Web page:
In this case, assume that it comes from where most Phalaenopsis orchids come from, Southeast Asia or Australia. New Guinea and the Philippines are the two major countries where Phalaenopsis grow naturally by the thousands.
If you have a Phalaenopsis orchid, try to find out what species it is. Then you can research the growing conditions of that area and see the elevation, the precipitation index, the temperatures and the yearly climate change. I like to find sites that are not orchid related but just focus on temperature. (Source)
With this information, you can mimic those conditions (to the best of what is permitted indoors) so your orchid is happy. By happy, I mean it will bloom and produce nice healthy leaves and roots.
On that site cited above, it said, “In the Philippines, an archipelago of thousands of islands, the climate is generally tropical maritime, with a relatively cool season from December to February, when the north-east trade winds prevail, and a hot, humid and rainy season from May to November, when the south-west monsoon prevails.
Between March and May, before the arrival of the summer monsoon, the temperature increases and reaches the highest levels of the year, especially in the center-north and in the interior of the larger islands: hence, in general the coolest month (or the least hot) is January, while the warmest is May.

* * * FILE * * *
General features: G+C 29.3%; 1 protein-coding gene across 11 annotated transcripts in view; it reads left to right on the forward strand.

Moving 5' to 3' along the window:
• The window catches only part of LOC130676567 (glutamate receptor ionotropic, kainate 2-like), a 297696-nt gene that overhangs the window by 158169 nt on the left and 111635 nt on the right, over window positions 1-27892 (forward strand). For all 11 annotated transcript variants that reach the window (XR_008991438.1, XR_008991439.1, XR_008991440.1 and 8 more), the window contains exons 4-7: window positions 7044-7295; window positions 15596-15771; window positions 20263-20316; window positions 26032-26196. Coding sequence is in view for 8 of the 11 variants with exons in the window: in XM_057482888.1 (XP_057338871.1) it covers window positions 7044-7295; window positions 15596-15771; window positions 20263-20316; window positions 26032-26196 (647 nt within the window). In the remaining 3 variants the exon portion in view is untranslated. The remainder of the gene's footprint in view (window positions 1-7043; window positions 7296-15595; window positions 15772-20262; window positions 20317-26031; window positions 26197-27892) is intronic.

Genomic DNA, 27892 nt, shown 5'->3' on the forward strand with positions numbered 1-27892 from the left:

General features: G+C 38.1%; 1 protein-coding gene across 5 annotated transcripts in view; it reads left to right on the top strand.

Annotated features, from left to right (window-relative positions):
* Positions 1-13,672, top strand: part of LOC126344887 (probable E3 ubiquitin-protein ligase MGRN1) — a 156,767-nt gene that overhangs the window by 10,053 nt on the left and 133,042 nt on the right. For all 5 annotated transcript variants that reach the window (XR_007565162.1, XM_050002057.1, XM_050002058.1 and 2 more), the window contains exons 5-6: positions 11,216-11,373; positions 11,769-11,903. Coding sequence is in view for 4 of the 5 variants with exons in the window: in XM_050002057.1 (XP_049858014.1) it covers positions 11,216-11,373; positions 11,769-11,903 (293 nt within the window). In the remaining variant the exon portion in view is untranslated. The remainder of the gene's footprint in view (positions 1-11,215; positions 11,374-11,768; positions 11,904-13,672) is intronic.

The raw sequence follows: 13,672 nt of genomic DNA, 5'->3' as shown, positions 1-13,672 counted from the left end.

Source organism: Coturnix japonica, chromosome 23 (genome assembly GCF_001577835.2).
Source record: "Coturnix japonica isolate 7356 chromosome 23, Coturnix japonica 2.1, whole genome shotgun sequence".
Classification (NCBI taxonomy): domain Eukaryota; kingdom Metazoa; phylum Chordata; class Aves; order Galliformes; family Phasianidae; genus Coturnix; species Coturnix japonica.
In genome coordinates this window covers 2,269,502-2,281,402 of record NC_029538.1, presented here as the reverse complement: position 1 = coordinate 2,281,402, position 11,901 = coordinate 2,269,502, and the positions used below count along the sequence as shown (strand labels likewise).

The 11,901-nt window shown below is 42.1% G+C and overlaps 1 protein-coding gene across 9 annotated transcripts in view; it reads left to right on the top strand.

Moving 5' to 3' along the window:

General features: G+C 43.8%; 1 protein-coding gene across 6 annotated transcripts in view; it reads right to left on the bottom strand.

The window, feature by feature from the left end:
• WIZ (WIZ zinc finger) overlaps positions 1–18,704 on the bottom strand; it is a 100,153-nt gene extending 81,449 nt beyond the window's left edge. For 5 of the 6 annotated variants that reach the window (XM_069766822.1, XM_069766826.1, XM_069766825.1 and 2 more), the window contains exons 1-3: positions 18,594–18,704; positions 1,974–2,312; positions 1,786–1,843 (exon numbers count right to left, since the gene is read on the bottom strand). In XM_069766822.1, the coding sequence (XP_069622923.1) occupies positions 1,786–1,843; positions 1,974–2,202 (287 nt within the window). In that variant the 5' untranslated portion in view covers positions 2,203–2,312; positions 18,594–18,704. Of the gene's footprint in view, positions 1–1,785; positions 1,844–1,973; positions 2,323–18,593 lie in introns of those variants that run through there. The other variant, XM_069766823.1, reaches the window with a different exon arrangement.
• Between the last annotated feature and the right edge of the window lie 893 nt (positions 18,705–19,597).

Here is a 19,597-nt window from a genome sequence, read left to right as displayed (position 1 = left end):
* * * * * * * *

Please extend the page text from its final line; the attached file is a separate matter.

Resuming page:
In the north of Luzon, cool air masses can sometimes arrive from December to March, so much so that at night the temperature can drop to around 12/15 °C (54/59 °F). On the southernmost islands, close to the Equator, temperatures are more stable, and remain high all year round.”
In terms of temperature, that is what l follow when I grow my Phals indoors. But since it’s not the temperature that I am concerned about in this article, keep reading on those climate pages until you get to the relative rainfall. If by chance you find humidity levels, write that down too. Not all sites have specific information, but keep looking and researching until you understand the climate of where your orchid would live naturally.